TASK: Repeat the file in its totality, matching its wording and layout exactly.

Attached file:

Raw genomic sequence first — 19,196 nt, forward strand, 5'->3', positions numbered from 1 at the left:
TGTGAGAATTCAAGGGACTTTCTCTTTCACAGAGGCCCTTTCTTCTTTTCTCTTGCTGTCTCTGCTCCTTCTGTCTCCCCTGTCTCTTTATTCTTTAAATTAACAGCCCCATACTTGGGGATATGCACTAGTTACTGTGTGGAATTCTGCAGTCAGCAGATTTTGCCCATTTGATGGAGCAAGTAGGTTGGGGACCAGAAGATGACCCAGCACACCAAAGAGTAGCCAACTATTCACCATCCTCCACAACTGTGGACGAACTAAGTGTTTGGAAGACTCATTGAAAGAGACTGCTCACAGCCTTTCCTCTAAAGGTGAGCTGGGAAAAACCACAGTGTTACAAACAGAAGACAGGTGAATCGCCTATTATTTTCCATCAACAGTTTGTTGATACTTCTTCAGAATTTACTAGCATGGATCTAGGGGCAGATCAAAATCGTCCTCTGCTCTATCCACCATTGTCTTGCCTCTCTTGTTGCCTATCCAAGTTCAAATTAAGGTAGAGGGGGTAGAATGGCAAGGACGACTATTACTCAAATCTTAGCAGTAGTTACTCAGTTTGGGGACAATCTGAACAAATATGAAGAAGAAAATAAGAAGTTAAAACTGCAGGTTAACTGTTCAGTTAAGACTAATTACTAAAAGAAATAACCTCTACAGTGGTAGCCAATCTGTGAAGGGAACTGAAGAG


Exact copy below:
Raw genomic sequence first — 19,196 nt, forward strand, 5'->3', positions numbered from 1 at the left:
TGTGAGAATTCAAGGGACTTTCTCTTTCACAGAGGCCCTTTCTTCTTTTCTCTTGCTGTCTCTGCTCCTTCTGTCTCCCCTGTCTCTTTATTCTTTAAATTAACAGCCCCATACTTGGGGATATGCACTAGTTACTGTGTGGAATTCTGCAGTCAGCAGATTTTGCCCATTTGATGGAGCAAGTAGGTTGGGGACCAGAAGATGACCCAGCACACCAAAGAGTAGCCAACTATTCACCATCCTCCACAACTGTGGACGAACTAAGTGTTTGGAAGACTCATTGAAAGAGACTGCTCACAGCCTTTCCTCTAAAGGTGAGCTGGGAAAAACCACAGTGTTACAAACAGAAGACAGGTGAATCGCCTATTATTTTCCATCAACAGTTTGTTGATACTTCTTCAGAATTTACTAGCATGGATCTAGGGGCAGATCAAAATCGTCCTCTGCTCTATCCACCATTGTCTTGCCTCTCTTGTTGCCTATCCAAGTTCAAATTAAGGTAGAGGGGGTAGAATGGCAAGGACGACTATTACTCAAATCTTAGCAGTAGTTACTCAGTTTGGGGACAATCTGAACAAATATGAAGAAGAAAATAAGAAGTTAAAACTGCAGGTTAACTGTTCAGTTAAGACTAATTACTAAAAGAAATAACCTCTACAGTGGTAGCCAATCTGTGAAGGGAACTGAAGAG